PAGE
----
How to turn a Breech Baby
The ideal position of the fetus to make childbirth relatively complication-free is to have the baby with the head down into the pelvis and facing towards your back. Usually as babies grow in the womb, they turn and twist, but towards the end of the pregnancy, they settle into the ideal position for the birthing process. This usually happens naturally around week 36 of the pregnancy. However, this does not always occur. About 3% of babies remain in the breech position at full term. Tips to turn your breech baby are available below.
There are a few exercises you can do with your provider’s permission between weeks 30-37 of your pregnancy. If you feel faint or pain during these exercises, stop immediately.
Perform the Breech Tilt
Lie down on a flat surface and prop your hips up about 10 inches higher than your head. You can either use pillows or a broad piece of wood to achieve this. Remember to do this as safely as possible. If you’re using a board, ensure the board is secure against whatever it is leaning against. Repeat this exercise for about three times per day. Lie down each time for about 15 minutes. Do this on an empty stomach and when the baby is active. Lie as relaxed as possible, breathing deeply.
Knee to Chest Exercise
Kneel on the floor or a bed. Bring your forearms onto the ground. In this position, your lower uterus will expand, allowing easy turning of the baby. You can even lightly push upwards from your pubic bone onto the baby’s rear end using one hand while the other hand is still on the floor supporting you. Perform this position also on an empty stomach for about twice a day. Hold the position in between 5-15 minutes.
Forward Leaning Inversion
This pose is similar to knee to chest exercise, however, the stretch is a bit more intense. Have a friend or your partner support you for safety. Kneel on the bed or an elevated flat surface. Place your palms down onto the floor. Tucking your chin towards your body helps relax the pelvis further. This brings your pelvis even higher. Due to the strenuous nature of the pose, perform only for 30 seconds about 3 times per day.
Mild exercise like swimming or walking may stimulate the baby into the correct position. You can also try sitting on an exercise ball to open up the pelvic area.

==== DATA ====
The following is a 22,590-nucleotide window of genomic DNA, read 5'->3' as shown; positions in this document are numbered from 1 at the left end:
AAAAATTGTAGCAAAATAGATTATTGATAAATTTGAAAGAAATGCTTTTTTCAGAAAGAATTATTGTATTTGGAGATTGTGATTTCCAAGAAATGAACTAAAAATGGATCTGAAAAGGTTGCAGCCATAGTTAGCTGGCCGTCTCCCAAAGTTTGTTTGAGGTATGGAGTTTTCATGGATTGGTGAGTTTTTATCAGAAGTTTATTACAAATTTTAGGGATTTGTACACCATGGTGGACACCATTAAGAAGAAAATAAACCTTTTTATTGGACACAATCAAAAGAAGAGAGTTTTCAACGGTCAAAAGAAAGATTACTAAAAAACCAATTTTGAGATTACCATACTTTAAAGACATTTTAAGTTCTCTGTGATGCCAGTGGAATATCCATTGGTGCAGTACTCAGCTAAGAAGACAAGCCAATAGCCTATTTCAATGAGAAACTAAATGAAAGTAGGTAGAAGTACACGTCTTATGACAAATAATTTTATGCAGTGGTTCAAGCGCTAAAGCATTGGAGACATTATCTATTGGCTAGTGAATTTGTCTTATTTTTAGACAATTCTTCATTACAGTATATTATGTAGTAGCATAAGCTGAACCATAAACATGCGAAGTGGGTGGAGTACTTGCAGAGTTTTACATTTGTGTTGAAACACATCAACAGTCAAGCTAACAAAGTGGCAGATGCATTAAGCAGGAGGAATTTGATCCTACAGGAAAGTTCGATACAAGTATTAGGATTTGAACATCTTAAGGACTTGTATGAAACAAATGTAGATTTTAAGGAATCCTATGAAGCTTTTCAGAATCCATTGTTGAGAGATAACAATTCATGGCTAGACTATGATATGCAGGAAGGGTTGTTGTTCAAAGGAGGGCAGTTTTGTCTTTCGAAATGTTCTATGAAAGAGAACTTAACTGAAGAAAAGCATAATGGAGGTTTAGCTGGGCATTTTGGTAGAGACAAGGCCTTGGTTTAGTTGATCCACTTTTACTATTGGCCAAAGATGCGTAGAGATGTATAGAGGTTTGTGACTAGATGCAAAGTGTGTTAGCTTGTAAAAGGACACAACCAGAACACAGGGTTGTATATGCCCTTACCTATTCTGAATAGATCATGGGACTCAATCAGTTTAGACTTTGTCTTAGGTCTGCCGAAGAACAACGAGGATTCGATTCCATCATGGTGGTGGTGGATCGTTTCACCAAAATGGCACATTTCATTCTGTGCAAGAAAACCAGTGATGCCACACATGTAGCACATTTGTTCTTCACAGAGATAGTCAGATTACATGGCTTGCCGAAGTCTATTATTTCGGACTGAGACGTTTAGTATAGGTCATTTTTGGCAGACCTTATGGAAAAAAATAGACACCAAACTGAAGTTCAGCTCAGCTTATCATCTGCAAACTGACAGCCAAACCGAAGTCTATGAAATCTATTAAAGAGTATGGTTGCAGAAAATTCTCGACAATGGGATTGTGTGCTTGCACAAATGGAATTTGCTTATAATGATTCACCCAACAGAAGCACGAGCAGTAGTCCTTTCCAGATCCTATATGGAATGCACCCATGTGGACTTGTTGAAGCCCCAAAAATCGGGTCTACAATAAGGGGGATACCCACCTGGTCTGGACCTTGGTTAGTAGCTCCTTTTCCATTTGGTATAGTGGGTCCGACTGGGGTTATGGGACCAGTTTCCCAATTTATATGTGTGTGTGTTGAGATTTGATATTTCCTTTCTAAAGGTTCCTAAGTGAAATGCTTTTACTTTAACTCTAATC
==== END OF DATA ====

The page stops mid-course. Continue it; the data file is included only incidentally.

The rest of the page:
Some poses designed for pregnant women encourage a good baby position. However, these poses have to be practiced throughout your pregnancy rather than only towards the end.
Sound or Light
Play classical music to stimulate the baby near your pubic bone. A flashlight may be used to turn the baby in the right direction. Point the light towards your lower uterus.
Besides exercises, there are other ways available when you're learning how to turn a breech baby. Placing cold items, like a bag of frozen peas, near the head of the baby may cause the baby to shift away to escape from the coldness. Alternatively, you can use a warm pack near the lower part of your pelvis so that your baby could move towards the heat.
An experienced, licensed chiropractor can perform Webster’s technique. This technique ensures the pelvic basin is correctly aligned and the ligaments supporting the uterus are relaxed enough. The baby’s position will not change after just one visit. You may have to see the chiropractor about three times per week in the final stages of your pregnancy.
Traditional Chinese Herbs
A licensed acupuncturist burns an herb called mugwort to stimulate the baby into moving with the technique called moxibustion.
A licensed hypnotherapist has been known to successfully turn breech babies. It succeeds in helping the mother relax and to visualize the baby turning.
What If My Baby Doesn’t Turn?
If all the above techniques have failed after your 37th week of pregnancy, it is best to seek your provider’s advice on how to turn a breech baby.
External Cephalic Version
Your provider may perform an external cephalic version (ECV). This entails using a muscle relaxant which relaxes the uterus and the provider pushing the baby into position externally. This procedure is performed using an ultrasound so the provider can monitor the baby’s position constantly
Caesarean section is a surgery to deliver the baby through the incision in the lower abdomen. You can discuss with your provider about scheduling a Caesarean section which is less risky when you're approaching your due date while the baby is still in a breech position. Almost 90% of breech babies are delivered by Caesarean section.